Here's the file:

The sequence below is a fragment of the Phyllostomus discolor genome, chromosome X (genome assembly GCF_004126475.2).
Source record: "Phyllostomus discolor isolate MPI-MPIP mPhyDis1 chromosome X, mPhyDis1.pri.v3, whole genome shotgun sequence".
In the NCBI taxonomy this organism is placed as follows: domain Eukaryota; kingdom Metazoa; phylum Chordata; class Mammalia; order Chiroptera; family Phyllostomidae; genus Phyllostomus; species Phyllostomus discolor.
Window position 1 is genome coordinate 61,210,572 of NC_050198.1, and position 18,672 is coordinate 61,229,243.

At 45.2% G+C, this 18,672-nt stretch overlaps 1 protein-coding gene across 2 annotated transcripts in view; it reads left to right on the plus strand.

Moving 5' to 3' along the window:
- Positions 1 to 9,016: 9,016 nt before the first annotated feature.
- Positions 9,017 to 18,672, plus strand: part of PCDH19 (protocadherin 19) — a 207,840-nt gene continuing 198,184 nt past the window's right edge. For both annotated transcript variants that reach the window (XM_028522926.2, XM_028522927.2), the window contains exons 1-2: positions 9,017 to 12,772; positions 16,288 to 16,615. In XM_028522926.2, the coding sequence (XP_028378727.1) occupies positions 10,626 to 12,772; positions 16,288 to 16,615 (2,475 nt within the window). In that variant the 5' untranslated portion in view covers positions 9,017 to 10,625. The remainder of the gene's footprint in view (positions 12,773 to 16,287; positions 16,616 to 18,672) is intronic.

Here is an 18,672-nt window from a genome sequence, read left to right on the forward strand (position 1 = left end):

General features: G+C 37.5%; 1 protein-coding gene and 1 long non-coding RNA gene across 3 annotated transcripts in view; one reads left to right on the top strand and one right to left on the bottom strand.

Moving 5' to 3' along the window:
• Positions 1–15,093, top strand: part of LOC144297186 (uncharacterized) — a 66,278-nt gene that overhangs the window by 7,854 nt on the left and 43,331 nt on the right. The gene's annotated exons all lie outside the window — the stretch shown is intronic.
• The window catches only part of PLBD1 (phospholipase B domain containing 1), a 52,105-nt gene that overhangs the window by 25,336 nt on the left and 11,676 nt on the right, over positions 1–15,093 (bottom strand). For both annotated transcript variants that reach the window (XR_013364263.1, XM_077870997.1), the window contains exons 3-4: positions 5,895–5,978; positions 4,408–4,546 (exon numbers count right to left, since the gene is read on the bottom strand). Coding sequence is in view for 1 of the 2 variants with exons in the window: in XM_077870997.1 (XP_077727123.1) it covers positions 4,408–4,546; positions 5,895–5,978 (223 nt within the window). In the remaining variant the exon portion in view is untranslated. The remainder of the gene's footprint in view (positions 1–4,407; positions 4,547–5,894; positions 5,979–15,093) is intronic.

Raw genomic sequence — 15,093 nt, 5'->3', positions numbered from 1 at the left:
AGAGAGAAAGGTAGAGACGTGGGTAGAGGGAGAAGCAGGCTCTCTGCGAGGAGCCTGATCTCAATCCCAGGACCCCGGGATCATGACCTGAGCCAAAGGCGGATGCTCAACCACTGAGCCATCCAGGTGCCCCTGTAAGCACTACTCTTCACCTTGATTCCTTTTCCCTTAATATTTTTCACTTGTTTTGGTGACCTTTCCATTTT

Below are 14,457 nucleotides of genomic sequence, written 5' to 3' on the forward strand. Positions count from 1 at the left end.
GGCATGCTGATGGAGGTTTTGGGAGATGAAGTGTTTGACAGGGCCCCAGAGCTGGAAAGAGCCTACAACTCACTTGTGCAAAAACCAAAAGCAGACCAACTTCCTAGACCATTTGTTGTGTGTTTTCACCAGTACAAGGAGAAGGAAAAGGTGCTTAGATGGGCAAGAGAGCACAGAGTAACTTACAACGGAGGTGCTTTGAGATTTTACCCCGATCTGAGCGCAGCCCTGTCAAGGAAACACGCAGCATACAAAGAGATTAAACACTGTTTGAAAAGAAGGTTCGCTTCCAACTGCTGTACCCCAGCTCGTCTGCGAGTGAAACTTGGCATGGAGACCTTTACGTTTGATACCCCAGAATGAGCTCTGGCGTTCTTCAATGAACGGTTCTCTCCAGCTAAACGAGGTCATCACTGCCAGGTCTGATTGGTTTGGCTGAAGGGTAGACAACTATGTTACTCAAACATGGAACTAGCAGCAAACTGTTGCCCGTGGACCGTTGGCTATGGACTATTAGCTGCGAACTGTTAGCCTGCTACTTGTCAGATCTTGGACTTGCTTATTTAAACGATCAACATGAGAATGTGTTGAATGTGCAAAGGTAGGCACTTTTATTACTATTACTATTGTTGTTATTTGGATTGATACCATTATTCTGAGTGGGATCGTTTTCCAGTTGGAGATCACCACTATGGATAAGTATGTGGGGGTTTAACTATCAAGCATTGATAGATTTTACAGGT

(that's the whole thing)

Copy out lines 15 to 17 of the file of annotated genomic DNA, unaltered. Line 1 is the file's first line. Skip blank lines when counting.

AGAGAGAAAGGTAGAGACGTGGGTAGAGGGAGAAGCAGGCTCTCTGCGAGGAGCCTGATCTCAATCCCAGGACCCCGGGATCATGACCTGAGCCAAAGGCGGATGCTCAACCACTGAGCCATCCAGGTGCCCCTGTAAGCACTACTCTTCACCTTGATTCCTTTTCCCTTAATATTTTTCACTTGTTTTGGTGACCTTTCCATTTT

Below are 14,457 nucleotides of genomic sequence, written 5' to 3' on the forward strand. Positions count from 1 at the left end.
GGCATGCTGATGGAGGTTTTGGGAGATGAAGTGTTTGACAGGGCCCCAGAGCTGGAAAGAGCCTACAACTCACTTGTGCAAAAACCAAAAGCAGACCAACTTCCTAGACCATTTGTTGTGTGTTTTCACCAGTACAAGGAGAAGGAAAAGGTGCTTAGATGGGCAAGAGAGCACAGAGTAACTTACAACGGAGGTGCTTTGAGATTTTACCCCGATCTGAGCGCAGCCCTGTCAAGGAAACACGCAGCATACAAAGAGATTAAACACTGTTTGAAAAGAAGGTTCGCTTCCAACTGCTGTACCCCAGCTCGTCTGCGAGTGAAACTTGGCATGGAGACCTTTACGTTTGATACCCCAGAATGAGCTCTGGCGTTCTTCAATGAACGGTTCTCTCCAGCTAAACGAGGTCATCACTGCCAGGTCTGATTGGTTTGGCTGAAGGGTAGACAACTATGTTACTCAAACATGGAACTAGCAGCAAACTGTTGCCCGTGGACCGTTGGCTATGGACTATTAGCTGCGAACTGTTAGCCTGCTACTTGTCAGATCTTGGACTTGCTTATTTAAACGATCAACATGAGAATGTGTTGAATGTGCAAAGGTAGGCACTTTTATTACTATTACTATTGTTGTTATTTGGATTGATACCATTATTCTGAGTGGGATCGTTTTCCAGTTGGAGATCACCACTATGGATAAGTATGTGGGGGTTTAACTATCAAGCATTGATAGATTTTACAGGT